I was told they are not going to do an Environmental Impact Statement (EIS), they believe that they have a Categorical Exclusion (CE). Federal action may be "categorically excluded" from a detailed environmental analysis if the federal action does not, "individually or cumulatively have a significant effect on the human environment". I questioned how they could possibly avoid an EIS when this proposed trail traverses such steep terrain and crosses a number of creeks: Porcupine Creek, North Fork of Elk Creek, Daisy Dean Creek and Horse Creek. The FS engineer I spoke with just prior stated that these are just lines on a map until he gets on the ground and sees the terrain. No engineering report has been done on this proposal prior. When I brought up all the creek crossings, the engineer said they may need bridges and/or stock bridges.
This made me wonder, did the FS do any other necessary scoping? "Scoping includes refining the proposed action, determining the responsible official and lead and cooperating agencies, identifying preliminary issues, and identifying interested and affected persons." So I called the Region 3 Livingston fisheries biologist to see if the FS ever contacted them about those creeks. They had not. I called the Region 3 Fisheries Manager Travis Horton. He also had not been contacted by the FS about the creeks. I requested the fisheries biologic data on these Creeks.
Here is the thing - this is Yellowstone Cutthroat Trout historical and current habitat. Below are two maps from the MT FWP website section dealing with the Yellowstone Cutthroat Trout Conservation page. There is a Memorandum of Understanding and Conservation Agreement between various federal and state agencies on Yellowstone Cuts. YCT are a Species of Concern by the State of Montana and a Sensitive Species by the USFS. How can the Forest Service not do an EIS? I have contacted Montana Trout Unlimited on this matter.
Just a final note, recent news release articles included a false statement, "Lighthiser said the new trail is supported by several different groups, including the Backcountry Hunters and Anglers, the Montana Wildlife Federation and the Park County Commission. She said putting egos aside gets everyone to a better outcome." I called BHA and Park County Commissioner Steve Caldwell, not having seen or heard of any statement of support for this trail obliteration proposal thus far. Both stated it was not correct. An online correction was made on the article stating, "Neither group has discussed endorsing the proposal." Printed copies have already gone out, however.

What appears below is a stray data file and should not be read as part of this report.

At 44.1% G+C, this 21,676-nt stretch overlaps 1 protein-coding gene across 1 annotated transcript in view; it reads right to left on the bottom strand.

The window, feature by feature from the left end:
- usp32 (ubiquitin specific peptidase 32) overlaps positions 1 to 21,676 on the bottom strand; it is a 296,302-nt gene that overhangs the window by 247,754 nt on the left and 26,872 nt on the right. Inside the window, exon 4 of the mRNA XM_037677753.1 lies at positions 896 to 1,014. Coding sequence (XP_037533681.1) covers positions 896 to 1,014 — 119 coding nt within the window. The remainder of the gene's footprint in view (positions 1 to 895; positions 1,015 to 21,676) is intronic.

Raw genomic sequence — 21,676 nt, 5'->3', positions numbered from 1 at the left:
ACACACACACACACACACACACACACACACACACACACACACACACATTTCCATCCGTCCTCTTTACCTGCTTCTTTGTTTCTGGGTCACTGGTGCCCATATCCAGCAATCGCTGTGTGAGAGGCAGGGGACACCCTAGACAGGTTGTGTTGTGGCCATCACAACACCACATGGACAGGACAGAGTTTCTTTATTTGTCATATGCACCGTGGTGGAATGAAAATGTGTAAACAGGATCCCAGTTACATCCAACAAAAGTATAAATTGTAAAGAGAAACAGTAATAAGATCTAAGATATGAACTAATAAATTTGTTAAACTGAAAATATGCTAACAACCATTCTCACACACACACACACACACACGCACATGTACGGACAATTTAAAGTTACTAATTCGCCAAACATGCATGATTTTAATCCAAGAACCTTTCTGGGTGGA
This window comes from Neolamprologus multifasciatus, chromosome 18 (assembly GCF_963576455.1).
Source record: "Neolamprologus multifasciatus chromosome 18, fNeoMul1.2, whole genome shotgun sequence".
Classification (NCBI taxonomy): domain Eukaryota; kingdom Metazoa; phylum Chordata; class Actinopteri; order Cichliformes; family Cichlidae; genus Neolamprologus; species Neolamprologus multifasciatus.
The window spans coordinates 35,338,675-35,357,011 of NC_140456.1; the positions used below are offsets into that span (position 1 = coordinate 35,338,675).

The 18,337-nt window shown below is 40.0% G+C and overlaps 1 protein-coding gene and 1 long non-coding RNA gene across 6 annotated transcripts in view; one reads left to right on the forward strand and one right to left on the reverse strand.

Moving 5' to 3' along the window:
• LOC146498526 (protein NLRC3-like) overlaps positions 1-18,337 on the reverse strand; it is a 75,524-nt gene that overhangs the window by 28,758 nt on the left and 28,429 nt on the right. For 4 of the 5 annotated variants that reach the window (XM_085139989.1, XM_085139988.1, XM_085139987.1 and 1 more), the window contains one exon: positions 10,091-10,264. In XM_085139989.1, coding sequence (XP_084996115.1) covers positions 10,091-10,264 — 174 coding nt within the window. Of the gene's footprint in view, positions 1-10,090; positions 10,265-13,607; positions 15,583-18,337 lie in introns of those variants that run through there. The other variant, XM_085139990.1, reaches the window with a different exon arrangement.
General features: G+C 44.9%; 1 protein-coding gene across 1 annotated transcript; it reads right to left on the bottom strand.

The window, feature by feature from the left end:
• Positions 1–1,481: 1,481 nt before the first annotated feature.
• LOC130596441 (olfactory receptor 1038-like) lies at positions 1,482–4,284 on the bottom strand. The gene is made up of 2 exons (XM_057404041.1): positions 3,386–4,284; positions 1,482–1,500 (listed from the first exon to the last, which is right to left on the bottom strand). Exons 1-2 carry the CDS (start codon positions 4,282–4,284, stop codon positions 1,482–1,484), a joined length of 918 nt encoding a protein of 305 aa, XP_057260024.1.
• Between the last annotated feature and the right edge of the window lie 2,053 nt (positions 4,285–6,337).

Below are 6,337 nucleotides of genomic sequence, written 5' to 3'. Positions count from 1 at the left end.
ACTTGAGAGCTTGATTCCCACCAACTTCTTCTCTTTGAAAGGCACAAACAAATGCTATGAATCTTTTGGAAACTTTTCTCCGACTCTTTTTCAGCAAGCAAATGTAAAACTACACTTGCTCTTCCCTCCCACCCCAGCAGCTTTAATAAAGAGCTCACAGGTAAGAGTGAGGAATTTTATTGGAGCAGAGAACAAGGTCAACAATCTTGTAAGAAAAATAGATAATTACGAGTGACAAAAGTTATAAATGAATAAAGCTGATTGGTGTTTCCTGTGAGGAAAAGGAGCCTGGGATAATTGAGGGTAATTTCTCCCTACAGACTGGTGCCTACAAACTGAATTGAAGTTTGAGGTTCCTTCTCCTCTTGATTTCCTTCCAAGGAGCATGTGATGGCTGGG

Will the Historical Crazy Mountain Trail Systems Survive Another Generation?
It has been almost a whole generation of public access obstruction on your 100+ year old historic Crazy Mountain Trail System.
Just as no one expects a private landowner to give up their historic water rights, public landowners should know our deeded and historic prescriptive access rights!
Would you like your access restored for your and future generations?
Do you want your Federal public land managers responsive to our public, multiple use and public trust resource needs?
How can we effectively advocate for our Crazy Mountain public lands & access?
Please join us for a free, open, transparent Public Meeting involving the West Crazy Mountains Porcupine Lowline Trail System, including a general east Crazy Mountain access overview.
March 13, 2018, 6-8 PM
Please come early, meeting will start promptly at 6 PM.
Yellowstone Pioneer Lodge, Yellowstone Conference Room
1515 W. Park Street, Livingston, MT
406-579-7748, Event Contact: Kathryn
If you are coming from out of town, the Yellowstone Pioneer Lodge (406-222-6110) is offering a special location event rate discount of 20%.
Guest Speakers, Presentations, Video Tour, recent landowner Trail #267 relocation scoping process and upcoming southern Crazy Mountains land exchange, Prescriptive Easements.
Q & A, open mic
Informational resources, maps, history, FS NEPA process, Forest Service contacts, Yellowstone Cutthroat Trout info and Crazy Mountains User Survey will freely be available to the public.
Media, elected officials and legislators welcome.
Coffee, tea & refreshments will be provided.
Event sponsored by Friends of the Crazy Mountains and
Enhancing Montana's Wildlife & Habitat.
For more information contact:
Brad Wilson, FOCM, email@example.com
Kathryn QannaYahu, EMWH, firstname.lastname@example.org
For more information: www.emwh.org Click the Crazy Mountain Link
Click to be a Contributor or Subscriber to
Enhancing Montana's Wildlife & Habitat